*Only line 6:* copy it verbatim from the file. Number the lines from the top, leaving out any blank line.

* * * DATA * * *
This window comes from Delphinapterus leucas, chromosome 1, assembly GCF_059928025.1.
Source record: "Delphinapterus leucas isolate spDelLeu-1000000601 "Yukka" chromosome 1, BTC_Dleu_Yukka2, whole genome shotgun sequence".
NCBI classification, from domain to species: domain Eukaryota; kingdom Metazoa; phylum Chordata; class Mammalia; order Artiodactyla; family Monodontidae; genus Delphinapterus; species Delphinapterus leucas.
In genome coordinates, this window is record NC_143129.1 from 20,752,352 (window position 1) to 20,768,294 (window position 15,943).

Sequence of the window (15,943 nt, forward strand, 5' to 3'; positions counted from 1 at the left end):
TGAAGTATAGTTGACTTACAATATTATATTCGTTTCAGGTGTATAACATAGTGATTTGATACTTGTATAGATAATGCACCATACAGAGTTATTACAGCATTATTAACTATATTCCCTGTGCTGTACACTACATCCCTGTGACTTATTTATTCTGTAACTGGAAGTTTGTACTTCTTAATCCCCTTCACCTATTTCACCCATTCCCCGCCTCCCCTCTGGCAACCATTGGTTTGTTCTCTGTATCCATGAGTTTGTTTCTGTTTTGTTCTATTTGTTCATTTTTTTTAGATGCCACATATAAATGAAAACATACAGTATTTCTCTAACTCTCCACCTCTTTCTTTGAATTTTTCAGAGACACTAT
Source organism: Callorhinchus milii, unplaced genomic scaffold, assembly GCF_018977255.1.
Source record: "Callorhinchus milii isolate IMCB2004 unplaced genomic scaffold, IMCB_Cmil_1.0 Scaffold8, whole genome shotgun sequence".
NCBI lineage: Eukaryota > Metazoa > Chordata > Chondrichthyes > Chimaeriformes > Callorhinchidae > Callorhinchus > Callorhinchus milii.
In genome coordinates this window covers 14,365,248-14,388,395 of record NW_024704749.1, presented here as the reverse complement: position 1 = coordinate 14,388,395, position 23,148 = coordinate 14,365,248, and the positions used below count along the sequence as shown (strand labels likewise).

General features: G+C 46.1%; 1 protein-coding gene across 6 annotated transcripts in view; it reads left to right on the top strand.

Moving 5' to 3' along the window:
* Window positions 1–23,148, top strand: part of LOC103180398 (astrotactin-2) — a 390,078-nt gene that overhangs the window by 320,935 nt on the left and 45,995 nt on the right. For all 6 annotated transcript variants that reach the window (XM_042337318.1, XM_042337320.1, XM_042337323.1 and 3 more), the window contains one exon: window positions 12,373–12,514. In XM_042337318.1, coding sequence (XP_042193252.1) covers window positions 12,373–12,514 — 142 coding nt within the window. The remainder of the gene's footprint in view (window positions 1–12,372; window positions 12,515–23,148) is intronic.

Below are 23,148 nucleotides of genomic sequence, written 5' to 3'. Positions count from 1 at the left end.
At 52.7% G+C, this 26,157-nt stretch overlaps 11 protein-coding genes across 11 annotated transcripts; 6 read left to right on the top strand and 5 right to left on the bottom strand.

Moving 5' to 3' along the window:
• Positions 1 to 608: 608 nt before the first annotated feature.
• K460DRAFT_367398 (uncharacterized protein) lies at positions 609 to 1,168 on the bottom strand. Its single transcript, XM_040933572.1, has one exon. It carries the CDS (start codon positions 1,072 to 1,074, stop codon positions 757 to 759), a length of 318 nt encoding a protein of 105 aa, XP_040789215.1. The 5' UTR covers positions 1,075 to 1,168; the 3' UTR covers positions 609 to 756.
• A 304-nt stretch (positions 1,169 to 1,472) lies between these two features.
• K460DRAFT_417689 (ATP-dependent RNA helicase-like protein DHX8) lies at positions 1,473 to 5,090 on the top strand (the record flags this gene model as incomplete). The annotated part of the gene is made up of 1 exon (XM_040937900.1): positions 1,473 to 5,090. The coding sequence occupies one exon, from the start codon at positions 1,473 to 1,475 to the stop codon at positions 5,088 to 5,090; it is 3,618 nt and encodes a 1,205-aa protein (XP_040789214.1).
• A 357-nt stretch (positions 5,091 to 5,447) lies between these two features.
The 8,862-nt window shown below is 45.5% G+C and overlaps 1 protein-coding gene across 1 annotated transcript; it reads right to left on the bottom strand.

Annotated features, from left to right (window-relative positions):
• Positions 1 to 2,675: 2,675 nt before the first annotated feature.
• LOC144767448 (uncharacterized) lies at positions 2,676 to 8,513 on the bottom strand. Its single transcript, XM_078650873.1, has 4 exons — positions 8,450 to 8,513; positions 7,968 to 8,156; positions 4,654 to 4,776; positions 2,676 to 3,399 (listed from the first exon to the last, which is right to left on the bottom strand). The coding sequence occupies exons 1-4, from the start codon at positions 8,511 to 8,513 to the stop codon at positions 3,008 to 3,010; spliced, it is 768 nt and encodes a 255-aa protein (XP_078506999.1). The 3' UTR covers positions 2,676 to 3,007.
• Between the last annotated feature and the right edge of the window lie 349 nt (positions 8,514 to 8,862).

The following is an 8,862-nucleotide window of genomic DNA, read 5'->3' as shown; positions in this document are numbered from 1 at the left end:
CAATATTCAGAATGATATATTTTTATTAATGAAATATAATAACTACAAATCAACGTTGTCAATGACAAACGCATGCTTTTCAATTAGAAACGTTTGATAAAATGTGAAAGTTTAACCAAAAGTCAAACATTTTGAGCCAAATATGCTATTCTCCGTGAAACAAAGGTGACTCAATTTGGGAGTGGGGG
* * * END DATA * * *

TGAAGTATAGTTGACTTACAATATTATATTCGTTTCAGGTGTATAACATAGTGATTTGATACTTGTATAGATAATGCACCATACAGAGTTATTACAGCATTATTAACTATATTCCCTGTGCTGTACACTACATCCCTGTGACTTATTTATTCTGTAACTGGAAGTTTGTACTTCTTAATCCCCTTCACCTATTTCACCCATTCCCCGCCTCCCCTCTGGCAACCATTGGTTTGTTCTCTGTATCCATGAGTTTGTTTCTGTTTTGTTCTATTTGTTCATTTTTTTTAGATGCCACATATAAATGAAAACATACAGTATTTCTCTAACTCTCCACCTCTTTCTTTGAATTTTTCAGAGACACTAT